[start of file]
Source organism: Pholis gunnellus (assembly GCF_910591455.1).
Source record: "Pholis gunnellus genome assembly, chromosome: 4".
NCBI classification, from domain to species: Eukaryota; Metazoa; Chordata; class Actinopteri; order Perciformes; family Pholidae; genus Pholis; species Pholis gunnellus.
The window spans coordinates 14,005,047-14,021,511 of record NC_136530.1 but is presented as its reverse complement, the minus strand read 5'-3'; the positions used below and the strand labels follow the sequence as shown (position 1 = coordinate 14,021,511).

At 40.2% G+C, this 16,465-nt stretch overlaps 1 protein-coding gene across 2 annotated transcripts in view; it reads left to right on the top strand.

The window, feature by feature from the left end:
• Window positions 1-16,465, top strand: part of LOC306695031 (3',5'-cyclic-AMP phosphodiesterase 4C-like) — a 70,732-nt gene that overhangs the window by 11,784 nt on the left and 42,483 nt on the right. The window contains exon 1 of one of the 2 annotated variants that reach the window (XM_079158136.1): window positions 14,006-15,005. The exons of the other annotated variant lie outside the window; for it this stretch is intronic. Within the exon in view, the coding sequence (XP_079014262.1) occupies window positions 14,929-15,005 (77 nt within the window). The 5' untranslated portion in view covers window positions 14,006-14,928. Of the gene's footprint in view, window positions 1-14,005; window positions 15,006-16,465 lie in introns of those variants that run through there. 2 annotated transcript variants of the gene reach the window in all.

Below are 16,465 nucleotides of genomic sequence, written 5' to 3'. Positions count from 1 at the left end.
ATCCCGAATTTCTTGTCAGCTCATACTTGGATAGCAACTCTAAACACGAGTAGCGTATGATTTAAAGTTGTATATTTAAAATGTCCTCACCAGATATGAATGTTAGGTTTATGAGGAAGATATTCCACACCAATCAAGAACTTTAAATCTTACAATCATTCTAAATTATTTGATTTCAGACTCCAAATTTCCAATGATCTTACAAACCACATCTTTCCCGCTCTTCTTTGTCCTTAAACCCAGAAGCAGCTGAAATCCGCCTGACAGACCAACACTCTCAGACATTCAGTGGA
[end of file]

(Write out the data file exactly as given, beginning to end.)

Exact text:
Source organism: Pholis gunnellus (assembly GCF_910591455.1).
Source record: "Pholis gunnellus genome assembly, chromosome: 4".
NCBI classification, from domain to species: Eukaryota; Metazoa; Chordata; class Actinopteri; order Perciformes; family Pholidae; genus Pholis; species Pholis gunnellus.
The window spans coordinates 14,005,047-14,021,511 of record NC_136530.1 but is presented as its reverse complement, the minus strand read 5'-3'; the positions used below and the strand labels follow the sequence as shown (position 1 = coordinate 14,021,511).

At 40.2% G+C, this 16,465-nt stretch overlaps 1 protein-coding gene across 2 annotated transcripts in view; it reads left to right on the top strand.

The window, feature by feature from the left end:
• Window positions 1-16,465, top strand: part of LOC306695031 (3',5'-cyclic-AMP phosphodiesterase 4C-like) — a 70,732-nt gene that overhangs the window by 11,784 nt on the left and 42,483 nt on the right. The window contains exon 1 of one of the 2 annotated variants that reach the window (XM_079158136.1): window positions 14,006-15,005. The exons of the other annotated variant lie outside the window; for it this stretch is intronic. Within the exon in view, the coding sequence (XP_079014262.1) occupies window positions 14,929-15,005 (77 nt within the window). The 5' untranslated portion in view covers window positions 14,006-14,928. Of the gene's footprint in view, window positions 1-14,005; window positions 15,006-16,465 lie in introns of those variants that run through there. 2 annotated transcript variants of the gene reach the window in all.

Below are 16,465 nucleotides of genomic sequence, written 5' to 3'. Positions count from 1 at the left end.
ATCCCGAATTTCTTGTCAGCTCATACTTGGATAGCAACTCTAAACACGAGTAGCGTATGATTTAAAGTTGTATATTTAAAATGTCCTCACCAGATATGAATGTTAGGTTTATGAGGAAGATATTCCACACCAATCAAGAACTTTAAATCTTACAATCATTCTAAATTATTTGATTTCAGACTCCAAATTTCCAATGATCTTACAAACCACATCTTTCCCGCTCTTCTTTGTCCTTAAACCCAGAAGCAGCTGAAATCCGCCTGACAGACCAACACTCTCAGACATTCAGTGGA